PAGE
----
Exxon fights paying interest on reduced judgment

Exxon, the most profitable company in the history of the world (earning $40.61 billion last year), recently enjoyed a U.S. Supreme Court ruling which slashed roughly $2 billion of punitive damages awarded against it in 1994 over the 1989 Exxon Valdez oil spill. The plaintiffs – over 32,000 Alaskans – have now asked the court to award $488 million in interest on top of the reduced damages, something that is routine in virtually every case and which recognizes the interest that money owed to the plaintiffs would have earned had the defendant paid the debt when it was due.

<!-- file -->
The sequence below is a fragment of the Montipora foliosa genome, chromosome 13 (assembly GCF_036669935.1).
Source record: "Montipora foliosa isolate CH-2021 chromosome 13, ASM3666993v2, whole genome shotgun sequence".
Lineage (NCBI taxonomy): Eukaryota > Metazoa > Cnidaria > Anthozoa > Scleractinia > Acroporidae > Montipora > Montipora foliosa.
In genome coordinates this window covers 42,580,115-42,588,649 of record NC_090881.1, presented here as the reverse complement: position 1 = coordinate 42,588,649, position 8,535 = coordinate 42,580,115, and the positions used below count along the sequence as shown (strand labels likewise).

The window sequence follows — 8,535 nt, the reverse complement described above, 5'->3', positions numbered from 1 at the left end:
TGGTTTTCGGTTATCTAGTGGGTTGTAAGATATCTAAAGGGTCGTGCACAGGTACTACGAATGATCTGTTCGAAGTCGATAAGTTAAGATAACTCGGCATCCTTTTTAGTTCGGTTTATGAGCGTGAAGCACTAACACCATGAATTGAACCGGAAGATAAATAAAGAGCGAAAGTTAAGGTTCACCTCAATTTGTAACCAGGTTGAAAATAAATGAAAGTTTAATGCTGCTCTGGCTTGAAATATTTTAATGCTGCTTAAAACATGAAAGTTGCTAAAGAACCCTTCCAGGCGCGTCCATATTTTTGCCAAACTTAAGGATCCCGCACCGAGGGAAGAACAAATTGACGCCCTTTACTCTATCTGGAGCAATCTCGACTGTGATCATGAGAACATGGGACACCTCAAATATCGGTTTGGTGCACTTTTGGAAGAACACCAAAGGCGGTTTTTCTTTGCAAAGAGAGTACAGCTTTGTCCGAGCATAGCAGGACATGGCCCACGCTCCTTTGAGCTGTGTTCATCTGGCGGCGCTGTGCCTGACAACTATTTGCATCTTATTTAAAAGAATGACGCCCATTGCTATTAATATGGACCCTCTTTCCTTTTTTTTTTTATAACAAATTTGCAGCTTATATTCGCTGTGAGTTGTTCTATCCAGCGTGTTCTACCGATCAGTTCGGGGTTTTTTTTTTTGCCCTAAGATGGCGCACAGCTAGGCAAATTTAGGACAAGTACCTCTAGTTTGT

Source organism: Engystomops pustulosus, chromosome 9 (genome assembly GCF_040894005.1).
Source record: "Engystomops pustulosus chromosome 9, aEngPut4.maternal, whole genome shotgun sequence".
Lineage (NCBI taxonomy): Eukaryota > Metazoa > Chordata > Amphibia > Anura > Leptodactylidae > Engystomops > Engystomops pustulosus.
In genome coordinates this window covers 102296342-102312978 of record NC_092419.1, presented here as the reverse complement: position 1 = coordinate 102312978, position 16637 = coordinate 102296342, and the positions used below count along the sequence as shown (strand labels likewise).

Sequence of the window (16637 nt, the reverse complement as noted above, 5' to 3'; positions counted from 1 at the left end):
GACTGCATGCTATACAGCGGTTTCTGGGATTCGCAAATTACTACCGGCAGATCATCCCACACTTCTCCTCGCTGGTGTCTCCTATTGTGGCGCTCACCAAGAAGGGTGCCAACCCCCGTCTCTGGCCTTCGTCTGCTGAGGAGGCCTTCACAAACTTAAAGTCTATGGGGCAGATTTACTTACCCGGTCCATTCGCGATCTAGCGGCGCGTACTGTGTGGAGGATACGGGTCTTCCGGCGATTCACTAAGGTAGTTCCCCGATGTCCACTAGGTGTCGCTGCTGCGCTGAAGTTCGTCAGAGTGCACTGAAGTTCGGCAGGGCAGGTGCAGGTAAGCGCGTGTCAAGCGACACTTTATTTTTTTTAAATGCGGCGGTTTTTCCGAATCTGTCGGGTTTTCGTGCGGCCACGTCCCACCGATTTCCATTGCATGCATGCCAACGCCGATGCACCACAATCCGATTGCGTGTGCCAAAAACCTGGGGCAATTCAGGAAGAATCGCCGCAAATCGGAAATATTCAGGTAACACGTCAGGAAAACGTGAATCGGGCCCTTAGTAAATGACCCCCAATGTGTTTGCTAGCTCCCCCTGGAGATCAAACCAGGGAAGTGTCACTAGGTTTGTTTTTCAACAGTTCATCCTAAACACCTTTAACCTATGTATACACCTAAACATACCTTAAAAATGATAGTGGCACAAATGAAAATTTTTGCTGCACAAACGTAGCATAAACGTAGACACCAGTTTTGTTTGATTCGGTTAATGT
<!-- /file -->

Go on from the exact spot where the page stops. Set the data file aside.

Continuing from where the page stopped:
Now in a move that must make even the most hardcore, pro-business tort-reformer blush, Exxon has asked the court to deny the plaintiffs interest because “the substantial delay here was not in any sense Exxon’s fault.” Uh, weren’t they the losers at trial who appealed the judgment in the first place?

Exxon’s shameful audacity knows no bounds. And if the Supremes rule in their favor, the take-over of that court by Big Business appears complete.

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